Are you wondering what you should do to learn Spanish? Well, I have a nice surprise for you today!

I chatted—in both English and Spanish—with Spring Spanish teacher Mariana to discuss some strategies for learning Spanish or any language in a fun and easy way! Basically, I shared my ideas and experience as a polyglot, and she elaborated on those ideas and made other suggestions from the perspective of an applied linguist and as part of the Spring Spanish collective.

Before we delve into the details of our conversation, however, I would like to tell you more about Spring Spanish.

Mariana and four other teachers publish five new Spanish lessons every week on the Spring Spanish YouTube channel. They teach Spanish using an innovative method called Conversation-Based Chunking! Mariana and I talked about this method briefly. So, if you want to find out more, you should definitely check out their YouTube channel.

While you're at it, check out the first part of my conversation with Mariana.

Oh, yeah! We had so much to talk about, that we divided our conversation into two. This is the second part:

In this second conversation, Mariana and I respond to five different questions about language learning (on my channel, you’ll find five other questions)… AND there’s a bonus at the end: a funny experience each of us had when speaking a language other than our mother tongue. It was really funny!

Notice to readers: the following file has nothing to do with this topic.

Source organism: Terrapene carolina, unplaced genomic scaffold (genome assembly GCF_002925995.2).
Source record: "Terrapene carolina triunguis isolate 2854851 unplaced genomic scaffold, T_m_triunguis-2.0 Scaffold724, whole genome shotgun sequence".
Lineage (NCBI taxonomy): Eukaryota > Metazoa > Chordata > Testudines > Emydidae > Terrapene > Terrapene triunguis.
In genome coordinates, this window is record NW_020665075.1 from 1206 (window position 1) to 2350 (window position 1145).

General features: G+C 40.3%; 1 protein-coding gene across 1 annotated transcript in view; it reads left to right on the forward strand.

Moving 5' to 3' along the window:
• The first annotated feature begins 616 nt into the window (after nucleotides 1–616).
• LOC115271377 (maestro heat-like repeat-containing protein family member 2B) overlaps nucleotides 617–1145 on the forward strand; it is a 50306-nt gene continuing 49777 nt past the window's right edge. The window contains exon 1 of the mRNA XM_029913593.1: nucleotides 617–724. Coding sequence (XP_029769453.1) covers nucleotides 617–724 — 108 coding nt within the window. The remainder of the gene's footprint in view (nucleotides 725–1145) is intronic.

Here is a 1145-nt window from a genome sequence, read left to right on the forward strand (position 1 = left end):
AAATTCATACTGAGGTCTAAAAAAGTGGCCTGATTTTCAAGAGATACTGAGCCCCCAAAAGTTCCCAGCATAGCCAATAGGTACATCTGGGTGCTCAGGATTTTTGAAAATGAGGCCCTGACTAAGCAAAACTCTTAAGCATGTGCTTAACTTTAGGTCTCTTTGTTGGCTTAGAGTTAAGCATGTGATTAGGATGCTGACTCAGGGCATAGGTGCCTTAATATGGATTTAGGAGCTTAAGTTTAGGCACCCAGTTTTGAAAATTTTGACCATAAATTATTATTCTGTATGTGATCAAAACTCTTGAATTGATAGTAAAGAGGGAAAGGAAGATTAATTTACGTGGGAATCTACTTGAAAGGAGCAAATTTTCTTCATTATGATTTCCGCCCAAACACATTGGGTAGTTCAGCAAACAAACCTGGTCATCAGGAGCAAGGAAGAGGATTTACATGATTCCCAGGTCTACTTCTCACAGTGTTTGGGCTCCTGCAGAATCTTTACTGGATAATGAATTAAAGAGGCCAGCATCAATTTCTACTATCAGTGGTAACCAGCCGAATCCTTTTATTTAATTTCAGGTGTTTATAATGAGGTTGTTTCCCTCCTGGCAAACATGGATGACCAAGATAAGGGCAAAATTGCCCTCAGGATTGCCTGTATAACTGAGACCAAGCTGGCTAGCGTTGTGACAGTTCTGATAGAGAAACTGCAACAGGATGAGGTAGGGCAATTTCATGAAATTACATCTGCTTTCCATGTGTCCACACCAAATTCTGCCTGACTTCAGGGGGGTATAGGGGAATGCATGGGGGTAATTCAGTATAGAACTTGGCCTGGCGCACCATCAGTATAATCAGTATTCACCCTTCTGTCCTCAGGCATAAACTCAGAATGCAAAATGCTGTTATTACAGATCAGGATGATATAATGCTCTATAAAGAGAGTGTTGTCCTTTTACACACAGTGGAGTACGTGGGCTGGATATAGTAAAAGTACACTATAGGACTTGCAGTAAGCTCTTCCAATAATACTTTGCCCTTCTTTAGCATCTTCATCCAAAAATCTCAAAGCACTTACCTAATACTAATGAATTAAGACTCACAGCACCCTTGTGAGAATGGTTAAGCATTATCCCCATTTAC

How to start learning Spanish?

My answer: 

First, write a short text about WHY you want to learn Spanish and keep it next to you as you learn. Without that, you won’t go far.

Second, pick a date and tell yourself that from that day on, you will learn Spanish every single day.

Third, invest some time into figuring out what resource or resources you want to use. 

I recommend using a maximum of two resources because the more resources you have, the easier it is to get confused or distracted. Make sure you spend time figuring out what could be a resource that suits your needs. Look at reviews, peruse forums and draw your own conclusions. 

Fourth, schedule a block of 30 minutes every day to use for your Spanish learning, and stick to it religiously. And fifth, embrace the idea that in order to find the best learning method for you, you’ll need to follow a trial-and-error process. As you learn, listen, read, and have fun, it will become more apparent which techniques, methods, and resources are the right ones for your learning style. 

Mariana’s answer:

Like Luca says, first focus on why you’re learning Spanish. Try to make this as specific as possible and think of situations in which you can see yourself speaking Spanish. That’ll help you pay attention to the right things when learning Spanish.